Monday, January 26, 2009

What Do They Win, Rod?

Just in case you missed this small but interesting piece of news, Citigroup today verified that they will shortly be accepting the delivery of a $50M private jet. But it's OK, because if they didn't take delivery of the jet, they would have to pay a penalty of a couple million dollars - plus, then they wouldn't have a jet!

Understandably, our Congressman Carl Levin is more than a little bit upset about the fact that Citi is going to be bringing this new toy into the corporate enterprise. It's not a long walk to comprehend his (and my) displeasure. You see, Citi has thus far received $45B in federal funding with zero to negative strings attached. That's one financial institution taking hold of more than 2x the taxpayer money currently supporting GM, Chrysler, and the corresponding jobs. For the time-being, this money is a blessed gift to our auto companies and our state has not yet collapsed mostly because of it, but it burns immensely that the executives of these companies were publicly and embarrassingly punched in the face over and over again for flying on their jets to D.C. It was a fantastic opportunity to publicly ridicule these men and the industry they represented. Despite this, though, Citi is going to stick its middle finger just a little higher into the air toward the U.S. from the comfy chairs on their new airplane.


Nick said...

Believe it or not, aviation departments can save a LOT of money. Yes, I fly planes so it's something that affects me directly. Ford Motor Company was saving millions of dollars yearly on their in house airline shuttle.

It's quite hypocritical on the government's part to allow TARP companies to utilize private aircraft after specifically banning the use by the automotive bailout, but eliminating the use of those planes which truly do allow things to be accomplished quickly in a fast acting economy is what is going to be the result of this lambasting in the press. Citiflight will shut down, and 50 or so more people will lose their jobs. They are selling two $27 million planes in order to purchase the $50 million one, and have already laid off a number of individuals. They are becoming a leaner department, something the Ford and GM aviation departments were going to do, but they were forced out of aviation by congress and the media.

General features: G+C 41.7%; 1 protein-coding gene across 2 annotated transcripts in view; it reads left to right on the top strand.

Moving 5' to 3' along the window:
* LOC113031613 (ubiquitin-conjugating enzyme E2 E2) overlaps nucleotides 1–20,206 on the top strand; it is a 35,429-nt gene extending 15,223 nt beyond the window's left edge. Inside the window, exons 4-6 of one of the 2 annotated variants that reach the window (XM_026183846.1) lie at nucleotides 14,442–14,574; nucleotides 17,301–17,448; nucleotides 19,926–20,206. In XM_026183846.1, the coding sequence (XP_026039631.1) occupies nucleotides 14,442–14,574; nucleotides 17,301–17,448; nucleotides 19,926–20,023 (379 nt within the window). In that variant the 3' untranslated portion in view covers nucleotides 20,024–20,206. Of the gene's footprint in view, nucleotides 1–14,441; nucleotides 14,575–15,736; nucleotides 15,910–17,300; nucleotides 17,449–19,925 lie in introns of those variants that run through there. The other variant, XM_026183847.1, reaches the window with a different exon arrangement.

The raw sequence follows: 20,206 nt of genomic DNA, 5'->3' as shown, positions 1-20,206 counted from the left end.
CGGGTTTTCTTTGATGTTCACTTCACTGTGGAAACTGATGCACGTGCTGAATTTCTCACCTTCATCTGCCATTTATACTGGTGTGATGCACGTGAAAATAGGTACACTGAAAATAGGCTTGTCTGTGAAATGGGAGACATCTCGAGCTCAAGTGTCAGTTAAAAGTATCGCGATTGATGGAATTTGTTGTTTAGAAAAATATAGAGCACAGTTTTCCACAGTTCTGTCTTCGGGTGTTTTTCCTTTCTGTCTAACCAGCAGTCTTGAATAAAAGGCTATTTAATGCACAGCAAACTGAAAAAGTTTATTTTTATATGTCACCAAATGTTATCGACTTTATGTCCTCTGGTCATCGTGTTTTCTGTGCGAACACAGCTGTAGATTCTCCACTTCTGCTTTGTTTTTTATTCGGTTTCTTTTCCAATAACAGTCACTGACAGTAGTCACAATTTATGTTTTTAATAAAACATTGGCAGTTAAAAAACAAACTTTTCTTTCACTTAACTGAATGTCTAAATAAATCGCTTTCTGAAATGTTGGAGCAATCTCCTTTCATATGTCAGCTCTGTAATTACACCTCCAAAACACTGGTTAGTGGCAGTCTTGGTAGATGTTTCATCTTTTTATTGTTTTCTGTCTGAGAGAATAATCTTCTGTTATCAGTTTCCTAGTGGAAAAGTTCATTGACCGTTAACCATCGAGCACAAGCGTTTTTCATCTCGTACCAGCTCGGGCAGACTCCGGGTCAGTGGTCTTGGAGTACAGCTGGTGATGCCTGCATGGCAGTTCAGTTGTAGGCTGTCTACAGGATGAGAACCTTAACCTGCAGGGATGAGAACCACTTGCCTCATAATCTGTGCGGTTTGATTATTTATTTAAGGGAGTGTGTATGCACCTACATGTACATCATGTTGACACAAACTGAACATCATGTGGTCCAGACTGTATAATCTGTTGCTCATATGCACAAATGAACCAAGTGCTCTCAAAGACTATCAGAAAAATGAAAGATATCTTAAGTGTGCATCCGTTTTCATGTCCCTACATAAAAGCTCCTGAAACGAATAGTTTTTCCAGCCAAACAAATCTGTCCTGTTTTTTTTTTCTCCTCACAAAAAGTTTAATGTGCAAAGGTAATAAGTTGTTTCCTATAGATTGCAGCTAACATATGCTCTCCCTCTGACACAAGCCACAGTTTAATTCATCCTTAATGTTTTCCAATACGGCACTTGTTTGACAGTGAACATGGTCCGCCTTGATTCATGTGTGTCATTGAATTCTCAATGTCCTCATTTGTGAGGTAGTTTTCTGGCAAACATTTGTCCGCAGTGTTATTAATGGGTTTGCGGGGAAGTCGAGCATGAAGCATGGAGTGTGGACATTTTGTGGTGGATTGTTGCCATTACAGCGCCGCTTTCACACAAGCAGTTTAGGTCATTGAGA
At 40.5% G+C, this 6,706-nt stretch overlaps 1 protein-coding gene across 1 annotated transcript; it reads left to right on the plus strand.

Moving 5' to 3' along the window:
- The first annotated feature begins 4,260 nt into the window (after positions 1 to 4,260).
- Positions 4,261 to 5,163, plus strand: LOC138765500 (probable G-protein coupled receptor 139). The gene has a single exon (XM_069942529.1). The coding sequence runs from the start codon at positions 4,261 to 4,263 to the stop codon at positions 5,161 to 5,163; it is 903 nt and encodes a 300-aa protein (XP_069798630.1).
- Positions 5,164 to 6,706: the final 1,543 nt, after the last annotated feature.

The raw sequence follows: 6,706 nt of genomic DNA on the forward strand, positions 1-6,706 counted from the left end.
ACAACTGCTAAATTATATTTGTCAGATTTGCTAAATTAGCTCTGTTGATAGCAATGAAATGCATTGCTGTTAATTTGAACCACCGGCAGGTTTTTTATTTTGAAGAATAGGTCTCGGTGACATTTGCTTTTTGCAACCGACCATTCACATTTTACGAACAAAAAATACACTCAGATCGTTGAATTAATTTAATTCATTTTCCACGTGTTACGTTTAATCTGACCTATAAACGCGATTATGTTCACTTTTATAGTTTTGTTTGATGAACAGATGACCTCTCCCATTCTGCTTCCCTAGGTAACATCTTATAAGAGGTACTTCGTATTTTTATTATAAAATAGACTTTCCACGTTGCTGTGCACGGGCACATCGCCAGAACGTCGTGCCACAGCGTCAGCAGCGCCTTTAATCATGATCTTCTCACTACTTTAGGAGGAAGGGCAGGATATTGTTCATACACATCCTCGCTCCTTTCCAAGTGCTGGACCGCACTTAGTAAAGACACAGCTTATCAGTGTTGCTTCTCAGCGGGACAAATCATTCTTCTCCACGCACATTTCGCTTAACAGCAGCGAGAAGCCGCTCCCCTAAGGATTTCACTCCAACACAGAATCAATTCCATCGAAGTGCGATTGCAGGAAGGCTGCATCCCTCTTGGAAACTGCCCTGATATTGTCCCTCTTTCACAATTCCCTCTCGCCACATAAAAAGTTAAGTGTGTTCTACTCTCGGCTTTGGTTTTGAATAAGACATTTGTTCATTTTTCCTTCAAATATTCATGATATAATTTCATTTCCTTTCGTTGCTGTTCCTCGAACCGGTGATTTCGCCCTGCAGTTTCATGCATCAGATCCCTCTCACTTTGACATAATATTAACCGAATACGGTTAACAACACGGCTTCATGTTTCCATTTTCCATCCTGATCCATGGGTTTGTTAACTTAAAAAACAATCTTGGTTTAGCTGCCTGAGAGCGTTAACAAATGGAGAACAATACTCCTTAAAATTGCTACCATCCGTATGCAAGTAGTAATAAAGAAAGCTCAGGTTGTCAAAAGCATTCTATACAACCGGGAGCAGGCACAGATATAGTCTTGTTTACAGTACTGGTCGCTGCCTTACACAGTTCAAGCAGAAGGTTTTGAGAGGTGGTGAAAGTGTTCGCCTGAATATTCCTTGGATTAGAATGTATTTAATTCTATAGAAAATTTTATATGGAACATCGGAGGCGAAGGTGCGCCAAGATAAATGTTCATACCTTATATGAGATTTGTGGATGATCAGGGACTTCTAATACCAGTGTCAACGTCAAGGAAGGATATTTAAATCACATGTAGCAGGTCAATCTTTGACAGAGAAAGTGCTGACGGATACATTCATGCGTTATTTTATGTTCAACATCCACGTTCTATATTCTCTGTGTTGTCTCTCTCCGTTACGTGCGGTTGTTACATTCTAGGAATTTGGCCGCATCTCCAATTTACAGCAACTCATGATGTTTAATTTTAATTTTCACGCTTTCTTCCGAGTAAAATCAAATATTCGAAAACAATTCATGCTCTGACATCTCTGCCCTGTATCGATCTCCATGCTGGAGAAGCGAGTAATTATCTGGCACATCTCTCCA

Both of those companies haven't stopped traveling on private aircraft, but they're forced to charter them, which costs significantly more than utilizing their own.

Ken said...

I have heard many arguments about the benefits of private aircraft flight for executives of large corporations. Some of these arguments are as straightforward as calculating the $/hour salary of the executives and how stupid it would be to apply this to time waiting at the airport.

I'm not trying to argue for or against private flight, but rather I find myself frustrated by the public insult suffered by the auto execs for the purposes of a show trial. Of course this issue was largely irrelevant to the larger debate at that time, but it became the tentpole issue for all critics of supporting automotive support.

Nick said...

I agree completely, Ken. It is appropriate to see other companies suffer the same pains as the automakers.

More info. Appears they aren't taking delivery after all.

"Citigroup says no plans to take new $50 million plane

Tue Jan 27, 2009 9:15am EST

By Dan Wilchins
NEW YORK (Reuters) - Citigroup Inc, which received a massive taxpayer-funded rescue last year, canceled plans to buy a $50 million executive jet after news of the new plane drew rebukes from politicians.

The bank is under heavy pressure from regulators and elected officials after receiving $45 billion of capital from the U.S. government last year, including a $20 billion emergency infusion in November.

On Monday, Citigroup said it was going through with plans to buy a $50 million jet, which a person familiar with the matter said was a Dassault Falcon 7X. The bank said the new plane would cut its costs and it was financing the purchase by selling older jets.
But on Tuesday, a spokesman said Citigroup has no intention of taking delivery of any new aircraft.
Citigroup had ordered the executive jet in 2005, and was scheduled to receive it later this year. The bank said on Monday that canceling the deal would force it to pay millions of dollars of penalties.
The jet quickly became a lightning rod of criticism. A White House spokesman said President Barack Obama does not believe "that's the best use of money" by companies receiving taxpayer assistance.

Sen. Carl Levin, a Michigan Democrat, pressed the Treasury Department to block the sale. "To permit Citigroup to purchase a plush plane -- foreign-built no less -- while domestic auto companies are being required to sell off their jets is a ridiculous double standard," Levin said. Detroit-based General Motors Corp and Chrysler LLC were barred by the Bush administration from operating corporate jets as part of their December bailout.

I actually agree with Levin in the bolded portion."